I’m also willing to admit that my first reaction on how to ‘fix’ the government’s travel allowance system is probably wrong. The government can’t really do what private sector companies can.
When you have per diems, fixed amounts allowable on a given trip, those become goals for travelers to spend, rather than maximums.
And you get both too much spending at times, and at other times the amounts aren’t high enough to efficiently accomplish a trip’s goals.
There’s no question that private sector travel policies can be screwy and gamed, I sat on a panel last month at the Global Business Travel Association’s annual conference in Boston precisely on the topic of gaming travel policies. But the better ones are flexible enough to meet business needs — recognizing that the right decision about where to stay, how to fly, etc. depends on the purpose of the trip and a whole variety of tradeoffs for the traveler.
Sometimes it makes sense to stay in a conference hotel, for lower cost or likelihood of better informal interactions between, before, and after sessions. Sometimes schedules are tight and commute time matters. Sometimes the signaling matters — to the heavy traveling employee, to a client, what have you. And sometimes it doesn’t.
Who is traveling, for what purpose, over what period of time makes where to stay on a given trip entirely contingent… and all of this needs to be weighed against the costs for travel on a given set of dates, not the average rate over a set of months.
And a system like that, as much as I think it’s ‘better,’ simply does not work for the federal government.
One imagines it would be possible, using modern technology, to vary the allowable price of a hotel night based on real-time rates on the day of booking for a given stay. That would solve not just seasonality issues but peak travel date issues. You would have one price that sometimes isn’t enough money to get the room you need and other times would allow a club room at the Ritz.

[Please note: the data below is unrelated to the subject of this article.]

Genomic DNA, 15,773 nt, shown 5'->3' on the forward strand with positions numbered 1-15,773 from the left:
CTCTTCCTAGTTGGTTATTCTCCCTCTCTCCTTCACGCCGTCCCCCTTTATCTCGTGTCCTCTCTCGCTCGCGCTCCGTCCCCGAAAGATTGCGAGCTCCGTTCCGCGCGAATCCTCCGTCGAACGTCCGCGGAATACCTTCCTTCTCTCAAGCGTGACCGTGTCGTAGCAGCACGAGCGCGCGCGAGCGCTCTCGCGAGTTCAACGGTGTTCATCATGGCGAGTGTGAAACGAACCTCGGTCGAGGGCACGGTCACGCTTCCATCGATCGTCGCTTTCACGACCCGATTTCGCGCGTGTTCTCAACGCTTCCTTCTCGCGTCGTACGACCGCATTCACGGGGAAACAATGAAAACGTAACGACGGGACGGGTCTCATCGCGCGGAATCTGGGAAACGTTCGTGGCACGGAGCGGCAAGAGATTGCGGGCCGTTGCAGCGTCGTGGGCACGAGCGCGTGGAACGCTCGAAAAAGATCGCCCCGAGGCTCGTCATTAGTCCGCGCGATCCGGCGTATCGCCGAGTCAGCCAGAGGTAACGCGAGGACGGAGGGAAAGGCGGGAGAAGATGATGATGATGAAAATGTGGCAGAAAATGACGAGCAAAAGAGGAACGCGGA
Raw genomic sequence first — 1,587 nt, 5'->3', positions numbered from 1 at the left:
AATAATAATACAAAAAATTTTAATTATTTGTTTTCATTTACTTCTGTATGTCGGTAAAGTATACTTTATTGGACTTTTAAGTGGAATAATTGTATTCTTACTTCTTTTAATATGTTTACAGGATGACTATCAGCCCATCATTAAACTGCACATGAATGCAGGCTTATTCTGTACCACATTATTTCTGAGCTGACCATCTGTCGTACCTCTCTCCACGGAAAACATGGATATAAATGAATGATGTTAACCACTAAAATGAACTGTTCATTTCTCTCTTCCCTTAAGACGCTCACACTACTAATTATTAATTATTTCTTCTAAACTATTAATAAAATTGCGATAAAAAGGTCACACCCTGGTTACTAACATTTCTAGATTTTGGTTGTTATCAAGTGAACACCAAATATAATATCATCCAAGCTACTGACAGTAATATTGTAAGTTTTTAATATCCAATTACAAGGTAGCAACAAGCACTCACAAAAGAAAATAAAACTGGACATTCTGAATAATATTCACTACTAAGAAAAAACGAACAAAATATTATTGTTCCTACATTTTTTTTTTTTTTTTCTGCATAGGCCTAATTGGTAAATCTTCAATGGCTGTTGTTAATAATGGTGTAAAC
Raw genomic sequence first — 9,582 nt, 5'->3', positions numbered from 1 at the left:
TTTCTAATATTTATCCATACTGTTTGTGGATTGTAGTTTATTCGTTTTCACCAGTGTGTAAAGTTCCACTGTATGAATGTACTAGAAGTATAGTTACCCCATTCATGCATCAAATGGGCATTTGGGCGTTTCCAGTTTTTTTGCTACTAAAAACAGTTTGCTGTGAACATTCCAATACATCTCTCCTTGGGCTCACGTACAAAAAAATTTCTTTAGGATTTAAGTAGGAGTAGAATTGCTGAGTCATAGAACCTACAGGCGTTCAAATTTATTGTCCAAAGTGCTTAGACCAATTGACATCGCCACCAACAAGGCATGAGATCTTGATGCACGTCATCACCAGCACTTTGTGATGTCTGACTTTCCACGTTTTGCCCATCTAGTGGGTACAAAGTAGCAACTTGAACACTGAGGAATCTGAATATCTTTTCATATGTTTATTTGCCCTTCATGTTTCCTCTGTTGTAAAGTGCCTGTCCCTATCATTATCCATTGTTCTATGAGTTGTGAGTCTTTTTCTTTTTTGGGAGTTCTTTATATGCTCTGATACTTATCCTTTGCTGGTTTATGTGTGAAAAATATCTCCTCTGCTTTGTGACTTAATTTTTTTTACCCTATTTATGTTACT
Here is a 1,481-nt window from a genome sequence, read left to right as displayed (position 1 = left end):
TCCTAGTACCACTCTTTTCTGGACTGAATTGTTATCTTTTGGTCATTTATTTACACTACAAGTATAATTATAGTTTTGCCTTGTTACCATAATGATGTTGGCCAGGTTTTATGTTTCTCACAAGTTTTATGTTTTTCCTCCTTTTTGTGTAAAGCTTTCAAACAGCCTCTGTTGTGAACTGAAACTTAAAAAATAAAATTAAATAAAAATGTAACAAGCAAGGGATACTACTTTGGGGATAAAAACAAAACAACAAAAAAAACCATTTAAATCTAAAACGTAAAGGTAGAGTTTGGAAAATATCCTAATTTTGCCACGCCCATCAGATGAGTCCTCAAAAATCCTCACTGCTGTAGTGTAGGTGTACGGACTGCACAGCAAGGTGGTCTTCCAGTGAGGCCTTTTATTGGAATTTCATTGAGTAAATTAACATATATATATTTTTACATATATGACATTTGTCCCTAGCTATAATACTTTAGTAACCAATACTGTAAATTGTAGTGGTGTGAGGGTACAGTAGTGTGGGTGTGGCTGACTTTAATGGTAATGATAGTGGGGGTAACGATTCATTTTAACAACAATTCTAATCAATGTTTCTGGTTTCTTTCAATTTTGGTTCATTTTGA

But you’re still going to have the oddities of geographic boundaries for a given location. What hotels should be included and what shouldn’t be in those averages? Where should someone stay? My contention is that there’s not one right answer for “a federal government employee” but you can’t just change travel policies and expect things to work differently inside the federal government, what works best in some corporate environments is the kind of discretion that doesn’t work at all inside government.
As one correspondent pointed out to me, “the second a manager exercises discretion to make things easier for one employee, but does not do so for another, some form of a grievance gets filed claiming abuse of discretion. Many government managers find being divested of discretion liberating rather than limiting.”
As much as I’d want to ‘fix’ government travel, things are the way they are because of the essence of the institution in all likelihood, not because of poor bureaucratic decision-making. So it’s more complicated to reform than I probably gave credit for in my previous post.